Consider that you’re a consultant working on a small application for a non-profit company where the code will later be maintained by college students on a somewhat casual basis. In this case would it make sense to invest in a potentially complex way of architecting the system so that it follows a generic, standard philosophy? Perhaps but probably not if it is going to be too complex for the college students to easily (and safely) maintain.

Now consider that you’re a software development shop that regularly works on custom projects for clients. In this scenario, your business model could be built around efficiently pumping out successful projects in a repeatable fashion. In this case would it make sense to invest in a potentially complex way of architecting the system so that it follows a generic, standard philosophy? Probably so once you have nailed such a thing down you can repeat it regularly to increase productivity in the future.

One more example. Consider that you’re the said software development shop above and you are working on a very critical project with a tight deadline and you have not yet mastered this new architecture. In this case would it make sense to invest in a potentially complex way of architecting the system so that it follows a generic, standard philosophy? I would say probably not. Any significant fundamental change to your current process can introduce some very significant risks. With that being said, many of the topics that ALT.NET covers can introduce significant risks if they’re used in inappropriate situations or are not done well (which can very well happen since they’re not very widely understood in the industry and not many people have much experience with a lot of these things). So you must consider that doing such a thing can be a big risk.

In the last example, I hit on one very big thing and that is that many of the ALT.NET-focused topics bring a lot of risk with them because they are not yet really all that proven to be successful. There are many companies and situations where this is unacceptable and in those cases, the mainstream tools and techniques should probably be considered. This is not to say that the ALT.NET-focused topics are “too difficult” for certain people. It has nothing to do with that at all! It has everything to do with that “best” word. But I think people who determine that the ALT.NET topics aren’t currently “best” for them may still want to consider following the ALT.NET topics for their personal professional development. Increasing your awareness of various things is a good thing, afterall!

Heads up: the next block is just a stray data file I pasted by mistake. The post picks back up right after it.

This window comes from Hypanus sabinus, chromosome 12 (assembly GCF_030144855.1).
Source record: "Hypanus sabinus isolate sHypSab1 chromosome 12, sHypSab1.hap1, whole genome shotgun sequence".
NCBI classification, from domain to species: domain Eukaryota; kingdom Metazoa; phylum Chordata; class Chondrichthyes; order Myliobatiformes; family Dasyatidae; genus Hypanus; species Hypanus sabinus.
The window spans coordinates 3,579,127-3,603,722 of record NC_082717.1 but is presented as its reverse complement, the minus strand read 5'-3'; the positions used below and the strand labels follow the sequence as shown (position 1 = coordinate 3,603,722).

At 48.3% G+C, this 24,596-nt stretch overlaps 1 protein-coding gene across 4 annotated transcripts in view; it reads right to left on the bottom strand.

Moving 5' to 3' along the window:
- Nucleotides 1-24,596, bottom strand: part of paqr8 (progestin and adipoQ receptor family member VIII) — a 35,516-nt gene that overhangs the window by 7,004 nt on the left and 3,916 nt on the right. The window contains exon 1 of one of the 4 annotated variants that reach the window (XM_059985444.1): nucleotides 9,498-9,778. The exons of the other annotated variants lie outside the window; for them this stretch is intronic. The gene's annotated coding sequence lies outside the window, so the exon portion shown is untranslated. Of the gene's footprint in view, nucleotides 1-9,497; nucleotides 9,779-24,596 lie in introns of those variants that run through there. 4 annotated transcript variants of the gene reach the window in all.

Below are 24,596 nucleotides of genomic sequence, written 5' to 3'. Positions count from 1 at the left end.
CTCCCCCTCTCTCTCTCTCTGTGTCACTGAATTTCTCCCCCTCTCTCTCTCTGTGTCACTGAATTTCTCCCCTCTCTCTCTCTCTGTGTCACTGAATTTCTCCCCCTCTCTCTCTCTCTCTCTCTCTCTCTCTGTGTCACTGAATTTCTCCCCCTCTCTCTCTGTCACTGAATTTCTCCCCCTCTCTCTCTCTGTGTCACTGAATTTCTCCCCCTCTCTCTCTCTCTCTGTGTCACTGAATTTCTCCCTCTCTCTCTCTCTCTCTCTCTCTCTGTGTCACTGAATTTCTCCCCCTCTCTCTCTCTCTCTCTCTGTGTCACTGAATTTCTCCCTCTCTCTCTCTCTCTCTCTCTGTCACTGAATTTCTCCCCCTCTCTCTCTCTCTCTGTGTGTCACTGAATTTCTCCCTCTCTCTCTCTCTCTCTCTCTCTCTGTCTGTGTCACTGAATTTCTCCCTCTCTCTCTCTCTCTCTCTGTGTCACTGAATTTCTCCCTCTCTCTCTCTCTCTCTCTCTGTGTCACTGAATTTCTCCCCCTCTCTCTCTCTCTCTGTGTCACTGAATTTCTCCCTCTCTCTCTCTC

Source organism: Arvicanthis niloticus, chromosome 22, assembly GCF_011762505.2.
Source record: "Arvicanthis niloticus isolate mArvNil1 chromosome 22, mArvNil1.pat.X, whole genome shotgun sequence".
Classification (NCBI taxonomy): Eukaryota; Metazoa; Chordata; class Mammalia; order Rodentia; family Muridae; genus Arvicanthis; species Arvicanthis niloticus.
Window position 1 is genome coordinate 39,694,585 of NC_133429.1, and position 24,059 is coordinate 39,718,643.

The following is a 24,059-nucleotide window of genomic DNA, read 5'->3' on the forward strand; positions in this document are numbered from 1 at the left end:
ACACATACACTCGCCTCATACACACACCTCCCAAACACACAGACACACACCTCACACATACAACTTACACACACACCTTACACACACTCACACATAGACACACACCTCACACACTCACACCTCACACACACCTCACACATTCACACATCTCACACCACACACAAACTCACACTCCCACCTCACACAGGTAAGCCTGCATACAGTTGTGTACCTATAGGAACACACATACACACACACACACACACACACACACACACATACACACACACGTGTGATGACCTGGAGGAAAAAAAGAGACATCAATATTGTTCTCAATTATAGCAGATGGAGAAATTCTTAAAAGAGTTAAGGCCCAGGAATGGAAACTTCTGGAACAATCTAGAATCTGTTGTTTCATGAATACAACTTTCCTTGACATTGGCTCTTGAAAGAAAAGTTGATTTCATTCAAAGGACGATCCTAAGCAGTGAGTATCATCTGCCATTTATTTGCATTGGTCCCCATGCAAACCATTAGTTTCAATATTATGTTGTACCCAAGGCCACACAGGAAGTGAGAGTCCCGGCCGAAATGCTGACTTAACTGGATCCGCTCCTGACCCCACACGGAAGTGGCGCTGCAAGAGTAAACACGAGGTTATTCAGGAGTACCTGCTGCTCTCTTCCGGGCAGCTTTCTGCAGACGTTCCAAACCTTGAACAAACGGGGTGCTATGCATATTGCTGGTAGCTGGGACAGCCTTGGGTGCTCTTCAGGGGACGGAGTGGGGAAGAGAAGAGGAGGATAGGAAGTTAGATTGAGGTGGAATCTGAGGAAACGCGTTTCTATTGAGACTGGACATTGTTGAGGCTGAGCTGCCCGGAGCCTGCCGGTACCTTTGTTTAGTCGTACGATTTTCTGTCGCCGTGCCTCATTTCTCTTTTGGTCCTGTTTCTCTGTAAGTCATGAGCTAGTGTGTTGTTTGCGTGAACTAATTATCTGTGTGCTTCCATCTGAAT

Now I want to end this post with a last closing thought. Personally to me, my interest in this ALT.NET movement has two motivations to it:

  1. I want to learn about some of these neat new things that I’ve never heard about before!
  2. I want our Indianapolis development community as a whole to learn about some of these neat new things too!


EDIT: 4/30/2008 4:13pm EST
I have been asked for some links on various community sites by some people who are just now being introduced to the ALT.NET movement. Here are a few links to get you started. Over the next day or two I’ll see if I can get a “History of ALT.NET” post up. 🙂

David Laribee’s coining the term ALT.NET
MSDN Magazine article on ALT.NET
ASP.NET Podcast Show #103 – ALT.NET with David Laribee

Indy Code Camp was fun!

Indy Code Camp is in its last session now. It was quite fun!

Personally, I really wish Indianapolis would have more events like this! This city is really starved for community software development events, at least applicable to .NET developers. Despite the slumping economy world-wide, the market in Indy is really good for .NET developers, which means we’ve been having a lot of new people moving into the area. The community here is growing quite fast, but we still don’t have many events. Currently we have the monthly .NET User Group meeting, a yearly Indy Tech Fest, and then random events similar to this. I know there is also Microsoft’s DevCares, I believe Crowe Chizek sponsors something, and there will soon be some Indy ALT.NET presentations. We really need more events to satisfy our hunger and the growing number of people in town, though!

But back to topic, I enjoyed Indy Code Camp! We had some really good presenters!


IndyALT.NET Site is live!

IndyALT.NET is now live!

Right now it’s being hosted in somebody’s house (thx to Paul Hacker, MSMVP, for sharing his servers temporarily!) We’re excited about our first two events! Next month we’re having Mike Griffin come in for some training on the EntitySpaces OR Mapper. In July we are planning on having Todd Anglin come in and show us some good stuff with some of Telerik’s products. And who knows what else we’re going to do!

Interesting and busy times to come!